By Jubin Katiraie
On October 22, the International Judo Federation (IJF) banned Iran from all competitions authorized by the federation and its unions.
This means that Iranian judokas are suspended from Tokyo Olympics next summer, in which they counted as strong contenders. It is worth considering that judo is one of Iran’s strongest sports and IJF’s announcement is a big blow for Iranian judokas. However, the Iranian federation shows no effort to normalize its strange decisions instead of trying to justify them.
Iran’s sports minister ordered the judoka to lose
IJF issued a provisional ban last month while investigating a report that the Iranian sports minister Masoud Soltanifar had ordered an Iranian judoka to throw his semifinal at the world championships rather than risk facing an Israeli opponent in the finals of the under-81kg class.
Iranian fighter Saeid Mollaei, 27, defending his title at the Tokyo World Championships in August, said he had been instructed to lose his semifinal competition to avoid facing an Israeli athlete in the next round. He ultimately lost the semifinal and then went on to lose his third-place fight.
After that, Mollaei rejected returning Iran and took refuge in Germany following the competition. He plans to compete in the 2020 Tokyo Olympics with the global refugee team.
In response to the IJF announcement, Iran’s Judo Federation accused Mollaei. But the IJF categorically rejected the accusation based on reliable evidence. In this regard, Abdullo Muradov, a member of the international federation’s Sports Committee, confirmed the Iranian athlete’s allegations against his own country’s federation. Mr. Muradov, who speaks Farsi, personally heard the phone call Mollaei got from Iran’s sports minister, in which he ordered the judoka to withdraw from the competition. Furthermore, Muradov confirmed the existence of a video chat from the president of Iran’s National Olympic Committee Reza Salehi Amiri, in which he instructed Mollaei to throw his semifinal competition.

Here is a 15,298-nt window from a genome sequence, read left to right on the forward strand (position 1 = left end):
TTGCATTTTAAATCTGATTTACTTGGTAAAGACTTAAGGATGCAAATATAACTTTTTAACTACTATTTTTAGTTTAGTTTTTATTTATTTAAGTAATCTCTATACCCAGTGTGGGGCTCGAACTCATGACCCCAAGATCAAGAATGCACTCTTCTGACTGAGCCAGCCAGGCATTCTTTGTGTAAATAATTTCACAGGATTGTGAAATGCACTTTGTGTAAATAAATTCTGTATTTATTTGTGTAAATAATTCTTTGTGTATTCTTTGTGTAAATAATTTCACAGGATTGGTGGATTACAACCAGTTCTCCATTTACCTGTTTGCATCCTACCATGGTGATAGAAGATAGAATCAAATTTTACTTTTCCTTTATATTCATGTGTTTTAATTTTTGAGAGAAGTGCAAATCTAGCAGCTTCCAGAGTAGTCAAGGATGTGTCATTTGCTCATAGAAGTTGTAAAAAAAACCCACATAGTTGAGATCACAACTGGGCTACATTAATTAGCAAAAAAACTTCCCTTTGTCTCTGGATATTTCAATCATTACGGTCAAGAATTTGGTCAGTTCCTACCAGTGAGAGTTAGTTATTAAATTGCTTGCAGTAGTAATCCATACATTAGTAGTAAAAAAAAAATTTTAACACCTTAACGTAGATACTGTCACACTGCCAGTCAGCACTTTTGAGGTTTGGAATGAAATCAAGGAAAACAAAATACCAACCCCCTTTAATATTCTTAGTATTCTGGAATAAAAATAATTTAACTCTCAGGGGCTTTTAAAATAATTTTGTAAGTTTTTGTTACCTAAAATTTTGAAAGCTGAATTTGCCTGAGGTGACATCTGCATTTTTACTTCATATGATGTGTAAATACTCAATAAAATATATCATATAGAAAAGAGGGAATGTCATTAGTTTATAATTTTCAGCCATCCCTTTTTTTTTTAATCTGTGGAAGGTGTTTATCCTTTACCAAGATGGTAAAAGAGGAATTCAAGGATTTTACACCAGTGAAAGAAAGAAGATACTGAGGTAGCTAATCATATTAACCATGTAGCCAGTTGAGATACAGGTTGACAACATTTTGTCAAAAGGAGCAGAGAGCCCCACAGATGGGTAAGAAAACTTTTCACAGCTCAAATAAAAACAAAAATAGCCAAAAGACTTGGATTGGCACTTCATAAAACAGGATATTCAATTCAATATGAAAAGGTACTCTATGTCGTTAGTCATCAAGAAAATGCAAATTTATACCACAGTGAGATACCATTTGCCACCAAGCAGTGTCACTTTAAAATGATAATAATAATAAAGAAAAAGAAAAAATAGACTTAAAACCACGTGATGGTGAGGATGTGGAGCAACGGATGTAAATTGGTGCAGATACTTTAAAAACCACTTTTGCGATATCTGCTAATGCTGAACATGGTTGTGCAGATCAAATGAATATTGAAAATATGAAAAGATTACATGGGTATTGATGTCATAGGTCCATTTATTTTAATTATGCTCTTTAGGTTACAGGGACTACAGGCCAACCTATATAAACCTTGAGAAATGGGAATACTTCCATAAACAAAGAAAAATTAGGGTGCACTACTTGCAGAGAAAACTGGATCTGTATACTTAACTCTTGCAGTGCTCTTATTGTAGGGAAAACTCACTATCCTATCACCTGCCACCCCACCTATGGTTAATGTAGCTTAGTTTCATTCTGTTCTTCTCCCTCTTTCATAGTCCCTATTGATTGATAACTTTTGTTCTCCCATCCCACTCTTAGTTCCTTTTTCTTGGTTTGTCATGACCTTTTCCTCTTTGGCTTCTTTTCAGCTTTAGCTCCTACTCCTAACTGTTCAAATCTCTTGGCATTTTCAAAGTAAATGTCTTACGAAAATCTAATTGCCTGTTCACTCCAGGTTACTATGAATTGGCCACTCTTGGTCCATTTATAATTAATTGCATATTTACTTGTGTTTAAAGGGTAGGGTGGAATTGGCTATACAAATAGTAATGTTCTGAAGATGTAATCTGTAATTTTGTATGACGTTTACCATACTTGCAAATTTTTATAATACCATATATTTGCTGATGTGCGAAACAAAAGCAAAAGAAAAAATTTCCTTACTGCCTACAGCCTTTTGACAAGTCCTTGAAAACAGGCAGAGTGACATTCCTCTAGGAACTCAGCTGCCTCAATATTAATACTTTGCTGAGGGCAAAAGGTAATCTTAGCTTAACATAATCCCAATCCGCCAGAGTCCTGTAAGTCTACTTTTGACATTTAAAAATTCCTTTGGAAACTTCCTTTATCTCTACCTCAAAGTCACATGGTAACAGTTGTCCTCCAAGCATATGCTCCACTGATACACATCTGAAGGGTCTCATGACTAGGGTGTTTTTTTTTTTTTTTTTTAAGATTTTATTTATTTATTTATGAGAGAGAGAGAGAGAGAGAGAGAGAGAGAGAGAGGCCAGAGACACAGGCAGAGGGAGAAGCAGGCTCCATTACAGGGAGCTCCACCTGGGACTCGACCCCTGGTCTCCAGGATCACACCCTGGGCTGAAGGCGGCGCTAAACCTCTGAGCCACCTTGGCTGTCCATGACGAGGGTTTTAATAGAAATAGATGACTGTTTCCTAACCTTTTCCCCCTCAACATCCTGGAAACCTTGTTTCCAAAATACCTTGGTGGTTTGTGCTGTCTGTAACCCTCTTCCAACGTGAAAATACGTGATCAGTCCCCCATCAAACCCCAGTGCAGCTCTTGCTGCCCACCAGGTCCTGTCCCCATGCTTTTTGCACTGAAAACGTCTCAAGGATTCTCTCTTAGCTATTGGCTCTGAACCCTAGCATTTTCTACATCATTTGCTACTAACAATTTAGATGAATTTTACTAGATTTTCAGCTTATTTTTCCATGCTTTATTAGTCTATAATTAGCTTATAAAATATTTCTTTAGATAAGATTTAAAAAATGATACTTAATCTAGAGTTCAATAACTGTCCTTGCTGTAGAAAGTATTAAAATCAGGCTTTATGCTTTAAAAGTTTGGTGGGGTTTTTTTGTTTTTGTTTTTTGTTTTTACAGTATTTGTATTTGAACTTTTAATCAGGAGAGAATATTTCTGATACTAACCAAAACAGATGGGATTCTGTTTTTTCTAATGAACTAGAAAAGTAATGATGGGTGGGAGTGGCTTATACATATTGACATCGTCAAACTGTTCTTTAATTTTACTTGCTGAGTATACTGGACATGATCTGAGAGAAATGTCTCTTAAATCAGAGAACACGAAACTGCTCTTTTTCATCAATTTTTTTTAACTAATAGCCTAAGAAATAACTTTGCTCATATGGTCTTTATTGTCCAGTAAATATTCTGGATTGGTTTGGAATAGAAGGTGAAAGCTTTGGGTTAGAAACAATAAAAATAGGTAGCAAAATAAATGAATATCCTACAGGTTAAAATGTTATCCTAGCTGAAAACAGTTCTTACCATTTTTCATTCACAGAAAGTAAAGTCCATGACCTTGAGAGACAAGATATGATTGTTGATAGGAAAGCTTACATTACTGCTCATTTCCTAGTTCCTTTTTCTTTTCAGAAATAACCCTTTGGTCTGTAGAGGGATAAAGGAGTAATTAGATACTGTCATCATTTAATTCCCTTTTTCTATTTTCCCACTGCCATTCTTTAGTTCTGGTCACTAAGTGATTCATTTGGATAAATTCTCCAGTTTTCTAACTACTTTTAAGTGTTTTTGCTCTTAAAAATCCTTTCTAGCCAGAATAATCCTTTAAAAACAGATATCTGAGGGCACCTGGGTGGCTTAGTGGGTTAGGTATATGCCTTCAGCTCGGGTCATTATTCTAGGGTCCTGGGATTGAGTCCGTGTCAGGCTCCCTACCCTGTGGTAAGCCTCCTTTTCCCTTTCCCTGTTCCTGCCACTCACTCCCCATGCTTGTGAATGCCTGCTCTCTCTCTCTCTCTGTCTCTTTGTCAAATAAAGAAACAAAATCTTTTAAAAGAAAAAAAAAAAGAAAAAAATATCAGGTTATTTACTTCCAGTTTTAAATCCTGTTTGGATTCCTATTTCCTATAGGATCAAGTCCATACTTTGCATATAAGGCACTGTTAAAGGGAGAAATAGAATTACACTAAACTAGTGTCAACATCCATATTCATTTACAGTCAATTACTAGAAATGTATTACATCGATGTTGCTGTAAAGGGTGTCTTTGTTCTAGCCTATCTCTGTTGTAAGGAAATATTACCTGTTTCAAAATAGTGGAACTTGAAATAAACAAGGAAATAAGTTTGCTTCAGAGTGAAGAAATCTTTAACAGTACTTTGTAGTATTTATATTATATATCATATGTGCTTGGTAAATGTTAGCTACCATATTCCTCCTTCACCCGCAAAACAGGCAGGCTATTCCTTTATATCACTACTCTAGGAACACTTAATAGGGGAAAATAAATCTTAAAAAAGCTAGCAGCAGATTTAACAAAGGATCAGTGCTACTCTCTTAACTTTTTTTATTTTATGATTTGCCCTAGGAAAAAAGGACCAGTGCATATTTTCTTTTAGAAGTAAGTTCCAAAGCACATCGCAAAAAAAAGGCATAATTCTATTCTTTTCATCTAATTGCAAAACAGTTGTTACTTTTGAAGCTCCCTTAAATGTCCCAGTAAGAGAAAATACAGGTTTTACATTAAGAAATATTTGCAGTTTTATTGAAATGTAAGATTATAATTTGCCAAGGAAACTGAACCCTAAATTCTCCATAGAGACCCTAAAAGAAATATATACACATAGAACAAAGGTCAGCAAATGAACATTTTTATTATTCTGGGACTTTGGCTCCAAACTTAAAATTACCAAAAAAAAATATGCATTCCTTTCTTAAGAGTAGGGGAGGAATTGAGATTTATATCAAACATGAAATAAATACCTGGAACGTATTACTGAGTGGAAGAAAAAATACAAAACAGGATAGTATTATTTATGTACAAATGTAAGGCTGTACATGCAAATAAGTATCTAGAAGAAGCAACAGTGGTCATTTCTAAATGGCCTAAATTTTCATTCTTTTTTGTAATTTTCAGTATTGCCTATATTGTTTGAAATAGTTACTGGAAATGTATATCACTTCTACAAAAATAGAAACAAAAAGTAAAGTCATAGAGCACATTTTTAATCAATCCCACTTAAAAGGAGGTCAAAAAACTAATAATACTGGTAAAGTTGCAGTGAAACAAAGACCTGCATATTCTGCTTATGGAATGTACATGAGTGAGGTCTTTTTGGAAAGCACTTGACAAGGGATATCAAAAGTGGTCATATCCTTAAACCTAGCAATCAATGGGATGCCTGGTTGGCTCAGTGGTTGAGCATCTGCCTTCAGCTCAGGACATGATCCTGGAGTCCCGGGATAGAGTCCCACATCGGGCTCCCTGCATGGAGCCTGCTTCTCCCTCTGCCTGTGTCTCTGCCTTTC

Iran’s Long-time background on the politicization of the sport
This event, of course, is not the first of its kind. The truth is the Islamic Republic has a lengthy background on the politicization of sport, which has negatively impacted the destiny of many Iranian athletes and deprived them of global titles.
In 2010, an Iranian contestant Mohammad Soleimani was forced to pull out from the final of the taekwondo under-48-kilogram competition.
In 2012, Iranian Olympic president Mohammad Aliabadi threatened to withdraw their participation at the London Olympic Games claiming the Islamic Republic insists on its principles and values against the Zion symbol.
Two years ago, two members of Iran National Soccer Team, Masoud Shojaei, and Ehsan Hajsafi were supposed to have been banned for life after playing an Israeli team for their Greek club Panionios.
In the end, the Islamic Republic’s influence in sport hurts the Iranian athletes and fans before anyone else. A while ago, the heartbreaking death of Sahar Khodayari, a female soccer fan who set herself ablaze in protest of injustice verdict to her attendance at a stadium, shocked the international sport community across the globe.
Briefly, since Ayatollahs took power in Iran, they tried to impose their policies and methods in all affairs of the people. The reality is, sports in Iran is only an example of the rulers’ unpleasant influence in preventing different communities from achieving their rightful places in society. Therefore, Iran’s sports community as other strata suffers from a ruling system that is too distanced from today’s civilized principles.